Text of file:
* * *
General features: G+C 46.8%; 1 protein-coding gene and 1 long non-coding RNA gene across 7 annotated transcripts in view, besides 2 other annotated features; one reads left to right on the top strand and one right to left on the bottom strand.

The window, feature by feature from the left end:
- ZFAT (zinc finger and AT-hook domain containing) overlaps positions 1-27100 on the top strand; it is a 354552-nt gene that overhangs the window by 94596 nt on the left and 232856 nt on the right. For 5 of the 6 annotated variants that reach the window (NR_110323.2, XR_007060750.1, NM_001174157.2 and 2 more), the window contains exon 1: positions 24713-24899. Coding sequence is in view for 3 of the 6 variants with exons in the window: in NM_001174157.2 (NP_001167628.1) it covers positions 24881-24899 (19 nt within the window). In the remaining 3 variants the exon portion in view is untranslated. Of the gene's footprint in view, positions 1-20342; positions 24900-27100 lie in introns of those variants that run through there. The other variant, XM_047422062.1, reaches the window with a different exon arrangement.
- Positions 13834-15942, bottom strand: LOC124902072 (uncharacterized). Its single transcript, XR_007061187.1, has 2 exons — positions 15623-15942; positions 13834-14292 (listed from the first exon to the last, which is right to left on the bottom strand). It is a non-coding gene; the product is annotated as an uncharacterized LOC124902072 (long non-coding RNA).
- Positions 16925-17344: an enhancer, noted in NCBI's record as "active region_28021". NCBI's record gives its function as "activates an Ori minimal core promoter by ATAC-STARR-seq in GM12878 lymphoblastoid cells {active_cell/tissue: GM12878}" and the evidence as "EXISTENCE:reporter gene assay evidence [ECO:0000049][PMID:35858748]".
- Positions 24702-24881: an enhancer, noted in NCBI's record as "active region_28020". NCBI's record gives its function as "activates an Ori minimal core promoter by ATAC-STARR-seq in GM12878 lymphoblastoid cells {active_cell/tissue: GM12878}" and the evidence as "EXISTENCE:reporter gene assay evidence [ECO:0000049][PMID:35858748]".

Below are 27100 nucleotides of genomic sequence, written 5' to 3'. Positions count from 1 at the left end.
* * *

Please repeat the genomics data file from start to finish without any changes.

General features: G+C 46.8%; 1 protein-coding gene and 1 long non-coding RNA gene across 7 annotated transcripts in view, besides 2 other annotated features; one reads left to right on the top strand and one right to left on the bottom strand.

The window, feature by feature from the left end:
- ZFAT (zinc finger and AT-hook domain containing) overlaps positions 1-27100 on the top strand; it is a 354552-nt gene that overhangs the window by 94596 nt on the left and 232856 nt on the right. For 5 of the 6 annotated variants that reach the window (NR_110323.2, XR_007060750.1, NM_001174157.2 and 2 more), the window contains exon 1: positions 24713-24899. Coding sequence is in view for 3 of the 6 variants with exons in the window: in NM_001174157.2 (NP_001167628.1) it covers positions 24881-24899 (19 nt within the window). In the remaining 3 variants the exon portion in view is untranslated. Of the gene's footprint in view, positions 1-20342; positions 24900-27100 lie in introns of those variants that run through there. The other variant, XM_047422062.1, reaches the window with a different exon arrangement.
- Positions 13834-15942, bottom strand: LOC124902072 (uncharacterized). Its single transcript, XR_007061187.1, has 2 exons — positions 15623-15942; positions 13834-14292 (listed from the first exon to the last, which is right to left on the bottom strand). It is a non-coding gene; the product is annotated as an uncharacterized LOC124902072 (long non-coding RNA).
- Positions 16925-17344: an enhancer, noted in NCBI's record as "active region_28021". NCBI's record gives its function as "activates an Ori minimal core promoter by ATAC-STARR-seq in GM12878 lymphoblastoid cells {active_cell/tissue: GM12878}" and the evidence as "EXISTENCE:reporter gene assay evidence [ECO:0000049][PMID:35858748]".
- Positions 24702-24881: an enhancer, noted in NCBI's record as "active region_28020". NCBI's record gives its function as "activates an Ori minimal core promoter by ATAC-STARR-seq in GM12878 lymphoblastoid cells {active_cell/tissue: GM12878}" and the evidence as "EXISTENCE:reporter gene assay evidence [ECO:0000049][PMID:35858748]".

Below are 27100 nucleotides of genomic sequence, written 5' to 3'. Positions count from 1 at the left end.